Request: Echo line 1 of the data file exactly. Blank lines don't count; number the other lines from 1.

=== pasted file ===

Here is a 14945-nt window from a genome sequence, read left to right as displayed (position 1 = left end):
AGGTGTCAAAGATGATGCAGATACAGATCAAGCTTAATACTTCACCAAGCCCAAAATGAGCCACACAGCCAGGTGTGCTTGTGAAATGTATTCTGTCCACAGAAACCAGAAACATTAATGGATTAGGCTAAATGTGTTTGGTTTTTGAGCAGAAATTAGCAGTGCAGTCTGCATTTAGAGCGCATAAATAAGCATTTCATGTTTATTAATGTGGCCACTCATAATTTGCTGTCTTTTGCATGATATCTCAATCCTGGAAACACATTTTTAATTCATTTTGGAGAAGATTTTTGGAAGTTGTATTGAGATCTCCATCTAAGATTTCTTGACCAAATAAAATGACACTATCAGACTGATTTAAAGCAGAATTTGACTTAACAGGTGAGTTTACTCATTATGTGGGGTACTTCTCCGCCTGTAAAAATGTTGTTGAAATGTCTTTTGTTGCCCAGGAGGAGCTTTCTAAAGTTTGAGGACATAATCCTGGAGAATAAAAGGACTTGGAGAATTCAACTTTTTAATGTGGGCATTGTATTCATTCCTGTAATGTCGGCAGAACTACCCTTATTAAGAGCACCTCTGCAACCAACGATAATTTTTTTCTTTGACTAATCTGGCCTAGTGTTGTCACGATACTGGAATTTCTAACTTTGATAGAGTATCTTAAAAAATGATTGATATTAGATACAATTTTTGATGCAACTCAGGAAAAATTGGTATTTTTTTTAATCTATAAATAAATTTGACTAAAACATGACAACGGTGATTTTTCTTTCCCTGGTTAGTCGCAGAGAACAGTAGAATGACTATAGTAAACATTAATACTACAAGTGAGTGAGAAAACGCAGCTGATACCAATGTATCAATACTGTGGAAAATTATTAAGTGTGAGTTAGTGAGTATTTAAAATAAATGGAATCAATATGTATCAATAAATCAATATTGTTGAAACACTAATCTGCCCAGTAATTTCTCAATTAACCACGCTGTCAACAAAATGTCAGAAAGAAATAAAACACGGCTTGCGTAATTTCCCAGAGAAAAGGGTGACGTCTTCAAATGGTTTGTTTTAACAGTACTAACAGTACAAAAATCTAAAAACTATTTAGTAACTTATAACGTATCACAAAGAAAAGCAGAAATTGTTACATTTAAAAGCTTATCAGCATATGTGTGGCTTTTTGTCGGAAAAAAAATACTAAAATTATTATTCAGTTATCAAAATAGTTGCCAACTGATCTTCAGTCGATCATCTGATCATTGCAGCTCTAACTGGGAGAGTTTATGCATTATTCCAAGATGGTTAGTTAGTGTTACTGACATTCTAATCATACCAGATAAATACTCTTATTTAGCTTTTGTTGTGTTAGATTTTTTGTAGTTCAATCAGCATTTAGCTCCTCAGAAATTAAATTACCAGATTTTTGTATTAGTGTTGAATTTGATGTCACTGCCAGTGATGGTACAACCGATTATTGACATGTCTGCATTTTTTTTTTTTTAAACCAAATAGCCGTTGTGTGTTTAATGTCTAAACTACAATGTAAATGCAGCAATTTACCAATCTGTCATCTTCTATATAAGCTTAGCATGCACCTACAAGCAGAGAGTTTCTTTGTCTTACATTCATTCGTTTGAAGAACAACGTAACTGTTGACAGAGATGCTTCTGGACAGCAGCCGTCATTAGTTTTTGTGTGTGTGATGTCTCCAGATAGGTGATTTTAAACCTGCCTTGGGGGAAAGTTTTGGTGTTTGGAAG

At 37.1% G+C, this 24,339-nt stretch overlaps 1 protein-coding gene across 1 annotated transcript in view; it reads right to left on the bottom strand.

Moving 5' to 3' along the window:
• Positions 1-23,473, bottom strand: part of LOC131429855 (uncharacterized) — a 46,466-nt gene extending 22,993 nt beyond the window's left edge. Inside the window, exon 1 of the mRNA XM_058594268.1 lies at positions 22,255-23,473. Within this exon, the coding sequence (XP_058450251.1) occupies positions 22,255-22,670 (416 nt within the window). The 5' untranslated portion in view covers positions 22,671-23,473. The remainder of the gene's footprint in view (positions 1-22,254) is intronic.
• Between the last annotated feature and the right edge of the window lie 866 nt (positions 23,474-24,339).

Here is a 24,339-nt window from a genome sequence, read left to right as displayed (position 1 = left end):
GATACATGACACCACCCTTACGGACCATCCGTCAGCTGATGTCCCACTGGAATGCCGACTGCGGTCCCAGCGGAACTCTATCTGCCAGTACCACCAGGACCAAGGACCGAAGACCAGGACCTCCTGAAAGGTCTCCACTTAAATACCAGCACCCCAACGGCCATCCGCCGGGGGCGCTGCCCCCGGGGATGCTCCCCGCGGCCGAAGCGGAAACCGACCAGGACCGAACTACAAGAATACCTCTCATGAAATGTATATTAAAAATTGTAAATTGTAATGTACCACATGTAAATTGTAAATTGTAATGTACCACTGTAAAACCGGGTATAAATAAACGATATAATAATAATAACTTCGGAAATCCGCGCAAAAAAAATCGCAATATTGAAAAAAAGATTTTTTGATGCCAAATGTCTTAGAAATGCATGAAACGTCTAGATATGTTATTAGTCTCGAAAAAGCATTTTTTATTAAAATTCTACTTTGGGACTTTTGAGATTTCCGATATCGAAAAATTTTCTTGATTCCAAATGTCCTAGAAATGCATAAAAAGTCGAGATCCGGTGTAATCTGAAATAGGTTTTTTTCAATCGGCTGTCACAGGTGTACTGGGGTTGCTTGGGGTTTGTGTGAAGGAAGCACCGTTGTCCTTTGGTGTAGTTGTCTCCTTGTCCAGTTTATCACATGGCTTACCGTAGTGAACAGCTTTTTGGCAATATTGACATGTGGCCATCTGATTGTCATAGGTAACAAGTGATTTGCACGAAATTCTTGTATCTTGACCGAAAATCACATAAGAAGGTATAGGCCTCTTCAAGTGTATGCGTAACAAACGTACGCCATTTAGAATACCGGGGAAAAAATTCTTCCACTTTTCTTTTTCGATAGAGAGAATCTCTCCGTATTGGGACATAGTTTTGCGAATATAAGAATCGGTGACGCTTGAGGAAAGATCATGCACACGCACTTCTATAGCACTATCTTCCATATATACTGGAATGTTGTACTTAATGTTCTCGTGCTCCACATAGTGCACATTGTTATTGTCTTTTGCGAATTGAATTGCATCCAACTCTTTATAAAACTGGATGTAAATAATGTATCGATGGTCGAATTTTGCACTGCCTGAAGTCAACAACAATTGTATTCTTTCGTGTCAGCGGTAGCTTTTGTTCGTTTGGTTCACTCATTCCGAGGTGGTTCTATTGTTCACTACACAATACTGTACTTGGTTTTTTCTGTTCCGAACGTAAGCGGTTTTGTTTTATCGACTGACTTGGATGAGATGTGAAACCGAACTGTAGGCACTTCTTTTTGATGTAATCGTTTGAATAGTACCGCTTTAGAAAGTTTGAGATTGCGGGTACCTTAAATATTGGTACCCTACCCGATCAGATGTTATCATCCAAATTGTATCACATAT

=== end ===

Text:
Here is a 14945-nt window from a genome sequence, read left to right as displayed (position 1 = left end):